We’ve got the rebels in Iraq on the run!
So says a letter intercepted by U. S. Forces in Iraq in January (Dexter Filkins, New York Times, 02/08/04). It was taken during a raid on a “known” Al Qaeda safe house in Baghdad. U. S. authorities claim that the courier identified the author as Abu Musab al Zarqawi, a man they contend has ties to Al Qaeda and Ansar al Islam. According to these U.S. authorities, the letter was intended for Al Qaeda, and proposes a joint attempt to provoke civil war between Iraq’s Sunni and Shia.
The letter confirms all of the fondest theories of the Bush administration about the war in Iraq.
First, it apparently dispels all doubt about an Al Qaeda-Iraq connection by virtue of its authorship (Zarqawi, Qaeda associate) and its destination (Qaeda’s “inner circle”).
Second, the letter establishes that the insurgency is being carried out by alien jihadis who are planning dastardly deeds. These are not the peace-loving Iraqis who want nothing more than to benefit from American largesse and build the democracy that the Bush administration has planned for them. These are foreigners who want to attack the Shia so that they will counterattack and “awaken the sleepy Sunnis.” Clearly, they do not seek Iraqi welfare, but only unending jihad.
Third, the letter shows that stalwart American efforts are succeeding in winning the hearts and minds of the Iraqi people. “The memo says extremists are failing to enlist support inside the country, and have been unable to scare the Americans into leaving.” Nation-building proceeds apace. The author says that if civil war does not come by June 30, the mystic date when the planets align and the Bush administration must restore Iraqi sovereignty or turn into a pumpkin, then all hope is lost. “We can pack up and leave and look for another land, just like what has happened in so many lands of jihad. Our enemy is growing stronger day after day, and its intelligence information increases. By god, this is suffocation!”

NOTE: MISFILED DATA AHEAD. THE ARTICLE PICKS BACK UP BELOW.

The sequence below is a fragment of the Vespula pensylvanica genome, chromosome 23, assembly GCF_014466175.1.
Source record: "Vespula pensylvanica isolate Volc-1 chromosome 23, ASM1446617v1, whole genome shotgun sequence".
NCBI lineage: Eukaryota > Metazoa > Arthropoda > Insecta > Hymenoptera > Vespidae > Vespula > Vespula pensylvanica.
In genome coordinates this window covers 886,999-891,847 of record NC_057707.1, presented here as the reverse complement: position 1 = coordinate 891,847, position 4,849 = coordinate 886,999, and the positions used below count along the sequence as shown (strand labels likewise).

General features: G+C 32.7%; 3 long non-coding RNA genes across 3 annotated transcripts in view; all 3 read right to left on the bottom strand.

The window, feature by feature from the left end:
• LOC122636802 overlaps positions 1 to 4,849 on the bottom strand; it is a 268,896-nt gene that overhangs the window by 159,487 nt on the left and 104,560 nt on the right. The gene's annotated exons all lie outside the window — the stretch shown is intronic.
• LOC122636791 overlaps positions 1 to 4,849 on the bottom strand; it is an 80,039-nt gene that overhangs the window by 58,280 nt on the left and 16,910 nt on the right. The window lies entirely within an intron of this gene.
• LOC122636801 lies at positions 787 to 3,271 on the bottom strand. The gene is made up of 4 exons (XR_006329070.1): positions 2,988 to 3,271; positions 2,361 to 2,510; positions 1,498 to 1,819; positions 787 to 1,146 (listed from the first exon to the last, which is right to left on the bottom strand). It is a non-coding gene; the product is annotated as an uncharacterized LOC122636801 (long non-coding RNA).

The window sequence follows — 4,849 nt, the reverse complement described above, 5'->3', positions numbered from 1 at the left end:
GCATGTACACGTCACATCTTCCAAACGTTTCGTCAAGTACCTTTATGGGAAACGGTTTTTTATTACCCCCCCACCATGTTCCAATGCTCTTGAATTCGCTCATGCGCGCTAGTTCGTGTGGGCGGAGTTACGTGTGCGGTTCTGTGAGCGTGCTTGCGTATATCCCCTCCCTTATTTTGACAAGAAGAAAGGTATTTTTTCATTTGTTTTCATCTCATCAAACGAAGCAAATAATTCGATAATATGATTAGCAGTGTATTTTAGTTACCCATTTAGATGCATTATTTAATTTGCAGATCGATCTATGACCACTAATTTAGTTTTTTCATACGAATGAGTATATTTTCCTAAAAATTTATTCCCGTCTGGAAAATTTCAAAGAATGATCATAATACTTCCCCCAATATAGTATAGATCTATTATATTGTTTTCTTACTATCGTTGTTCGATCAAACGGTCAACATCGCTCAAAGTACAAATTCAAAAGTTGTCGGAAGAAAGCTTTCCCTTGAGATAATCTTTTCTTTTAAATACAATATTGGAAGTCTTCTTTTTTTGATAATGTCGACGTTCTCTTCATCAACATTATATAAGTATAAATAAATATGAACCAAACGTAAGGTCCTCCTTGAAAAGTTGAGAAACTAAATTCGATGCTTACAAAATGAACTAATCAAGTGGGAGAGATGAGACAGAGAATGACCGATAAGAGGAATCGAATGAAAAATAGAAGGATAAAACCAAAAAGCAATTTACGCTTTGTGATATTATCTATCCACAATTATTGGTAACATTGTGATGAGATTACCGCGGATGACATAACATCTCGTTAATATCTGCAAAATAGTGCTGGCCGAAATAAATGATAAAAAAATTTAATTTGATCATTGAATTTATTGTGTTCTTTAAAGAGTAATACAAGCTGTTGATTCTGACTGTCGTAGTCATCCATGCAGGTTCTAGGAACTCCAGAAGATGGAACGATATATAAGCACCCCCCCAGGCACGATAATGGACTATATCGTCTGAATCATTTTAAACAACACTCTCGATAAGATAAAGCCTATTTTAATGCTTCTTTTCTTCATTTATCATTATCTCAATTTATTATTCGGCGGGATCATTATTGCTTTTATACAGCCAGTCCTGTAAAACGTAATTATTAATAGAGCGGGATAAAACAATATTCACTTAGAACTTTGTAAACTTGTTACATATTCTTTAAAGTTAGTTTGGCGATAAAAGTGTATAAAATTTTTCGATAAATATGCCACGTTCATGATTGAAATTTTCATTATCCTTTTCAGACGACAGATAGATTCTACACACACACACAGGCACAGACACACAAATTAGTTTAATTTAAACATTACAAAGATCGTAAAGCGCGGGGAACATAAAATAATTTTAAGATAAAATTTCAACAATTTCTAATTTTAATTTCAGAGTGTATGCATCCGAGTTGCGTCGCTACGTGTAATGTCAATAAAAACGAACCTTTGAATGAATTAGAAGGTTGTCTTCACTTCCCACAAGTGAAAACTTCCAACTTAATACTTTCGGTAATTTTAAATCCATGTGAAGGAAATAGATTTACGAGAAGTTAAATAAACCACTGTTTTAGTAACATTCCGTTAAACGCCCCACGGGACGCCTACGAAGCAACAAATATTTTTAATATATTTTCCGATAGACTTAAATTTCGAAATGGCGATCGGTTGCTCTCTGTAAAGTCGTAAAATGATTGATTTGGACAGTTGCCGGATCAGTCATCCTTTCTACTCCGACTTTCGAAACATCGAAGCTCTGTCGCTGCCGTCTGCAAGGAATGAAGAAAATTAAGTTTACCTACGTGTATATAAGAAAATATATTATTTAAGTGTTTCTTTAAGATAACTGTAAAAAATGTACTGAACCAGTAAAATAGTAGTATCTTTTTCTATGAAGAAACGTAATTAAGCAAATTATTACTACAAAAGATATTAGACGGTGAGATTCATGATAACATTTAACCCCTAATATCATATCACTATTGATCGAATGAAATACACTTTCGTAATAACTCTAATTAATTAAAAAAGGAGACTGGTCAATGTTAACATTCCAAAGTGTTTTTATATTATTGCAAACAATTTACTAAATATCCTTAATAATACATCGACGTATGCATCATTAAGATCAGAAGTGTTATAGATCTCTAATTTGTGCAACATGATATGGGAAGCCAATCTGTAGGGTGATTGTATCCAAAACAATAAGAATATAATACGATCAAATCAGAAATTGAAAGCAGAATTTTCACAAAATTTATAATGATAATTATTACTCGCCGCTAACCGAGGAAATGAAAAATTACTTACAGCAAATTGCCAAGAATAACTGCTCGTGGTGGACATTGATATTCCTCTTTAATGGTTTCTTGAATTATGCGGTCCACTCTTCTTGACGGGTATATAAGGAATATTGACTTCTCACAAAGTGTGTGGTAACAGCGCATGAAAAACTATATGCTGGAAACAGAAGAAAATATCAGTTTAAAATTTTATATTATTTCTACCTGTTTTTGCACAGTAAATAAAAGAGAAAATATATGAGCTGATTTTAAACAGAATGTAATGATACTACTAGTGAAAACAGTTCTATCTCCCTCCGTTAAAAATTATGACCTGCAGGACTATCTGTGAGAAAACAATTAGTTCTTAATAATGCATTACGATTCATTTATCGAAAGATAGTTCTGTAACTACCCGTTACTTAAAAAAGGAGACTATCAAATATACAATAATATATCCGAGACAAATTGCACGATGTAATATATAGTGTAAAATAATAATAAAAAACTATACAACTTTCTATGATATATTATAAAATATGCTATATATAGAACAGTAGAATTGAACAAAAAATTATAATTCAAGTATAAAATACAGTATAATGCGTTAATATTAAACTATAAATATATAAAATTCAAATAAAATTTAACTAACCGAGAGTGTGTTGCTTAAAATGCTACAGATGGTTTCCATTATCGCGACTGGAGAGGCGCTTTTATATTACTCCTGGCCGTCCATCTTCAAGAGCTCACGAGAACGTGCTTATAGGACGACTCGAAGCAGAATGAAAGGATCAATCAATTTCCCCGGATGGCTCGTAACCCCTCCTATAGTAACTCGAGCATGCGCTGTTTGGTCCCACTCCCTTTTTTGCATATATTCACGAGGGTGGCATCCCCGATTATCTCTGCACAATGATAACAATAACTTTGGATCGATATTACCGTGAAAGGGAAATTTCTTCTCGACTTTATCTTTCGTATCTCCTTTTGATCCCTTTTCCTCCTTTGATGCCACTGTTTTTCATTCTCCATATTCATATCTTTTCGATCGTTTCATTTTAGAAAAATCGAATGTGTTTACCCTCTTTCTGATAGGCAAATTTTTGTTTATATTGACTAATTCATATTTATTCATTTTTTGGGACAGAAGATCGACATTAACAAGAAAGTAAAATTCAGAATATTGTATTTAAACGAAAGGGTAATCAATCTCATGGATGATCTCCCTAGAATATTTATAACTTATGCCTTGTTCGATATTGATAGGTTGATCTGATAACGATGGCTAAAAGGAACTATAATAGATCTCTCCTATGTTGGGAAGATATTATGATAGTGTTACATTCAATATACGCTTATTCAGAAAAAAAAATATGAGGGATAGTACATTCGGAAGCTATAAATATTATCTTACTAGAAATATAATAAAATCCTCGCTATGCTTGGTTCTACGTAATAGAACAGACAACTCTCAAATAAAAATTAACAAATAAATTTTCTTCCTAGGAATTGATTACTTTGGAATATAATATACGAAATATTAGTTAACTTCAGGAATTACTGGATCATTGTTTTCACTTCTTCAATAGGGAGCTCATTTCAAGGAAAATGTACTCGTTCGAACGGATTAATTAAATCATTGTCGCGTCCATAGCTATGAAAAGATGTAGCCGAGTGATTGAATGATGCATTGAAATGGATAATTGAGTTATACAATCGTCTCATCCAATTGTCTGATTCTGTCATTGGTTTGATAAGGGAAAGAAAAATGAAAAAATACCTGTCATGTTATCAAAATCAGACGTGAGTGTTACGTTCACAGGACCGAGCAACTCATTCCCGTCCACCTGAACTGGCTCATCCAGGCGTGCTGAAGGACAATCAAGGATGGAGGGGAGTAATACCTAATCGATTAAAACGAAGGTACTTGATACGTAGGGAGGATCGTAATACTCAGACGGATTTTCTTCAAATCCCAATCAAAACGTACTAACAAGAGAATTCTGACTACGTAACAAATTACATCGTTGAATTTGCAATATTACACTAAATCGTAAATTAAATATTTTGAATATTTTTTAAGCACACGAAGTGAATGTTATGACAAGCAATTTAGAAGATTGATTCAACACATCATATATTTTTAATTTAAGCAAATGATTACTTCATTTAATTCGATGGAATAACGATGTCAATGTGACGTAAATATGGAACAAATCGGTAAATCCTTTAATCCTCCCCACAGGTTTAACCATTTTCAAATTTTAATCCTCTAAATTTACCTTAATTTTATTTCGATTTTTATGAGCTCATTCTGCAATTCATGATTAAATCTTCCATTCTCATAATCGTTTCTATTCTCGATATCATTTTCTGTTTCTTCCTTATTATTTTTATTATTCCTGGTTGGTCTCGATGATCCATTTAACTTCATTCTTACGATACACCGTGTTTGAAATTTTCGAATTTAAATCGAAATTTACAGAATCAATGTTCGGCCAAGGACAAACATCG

Wow, what a gold mine!
This is the intelligence mother lode, isn’t it? I mean, if you were Karl Rove, you couldn’t design a better scenario to validate the administration’s slant on the war than this.
That’s a good reason to maintain a healthy skepticism.
In fact, there are a number of good reasons to take this story with a grain of salt (maybe a three- or four-pounder).
First, things haven’t been going so well for George and the prevari-cons lately. George’s approval rating is sinking like a stone, a majority of Americans believe he either lied or exaggerated the evidence that justified the war, the caucus scheme to hand over sovereignty is dead in the water, the Shia and the Kurds are getting restive, and there are rumors that the politicos at Chez Bush are looking for a way to jettison Darth Cheney. And lo and behold, now comes the Zarqawi letter to simultaneously confirm all the worst that the Bushies have been saying, and to reaffirm all of their most optimistic claims.
Isn’t it all a little too pat? To quote the Times again, “The writer contends that the American efforts to set up Iraqi security services have succeeded in depriving the insurgents of allies.” This raises suspicions, first because it so resolutely conforms to the Bush party line, and second because it defies everything we know about the situation on the ground.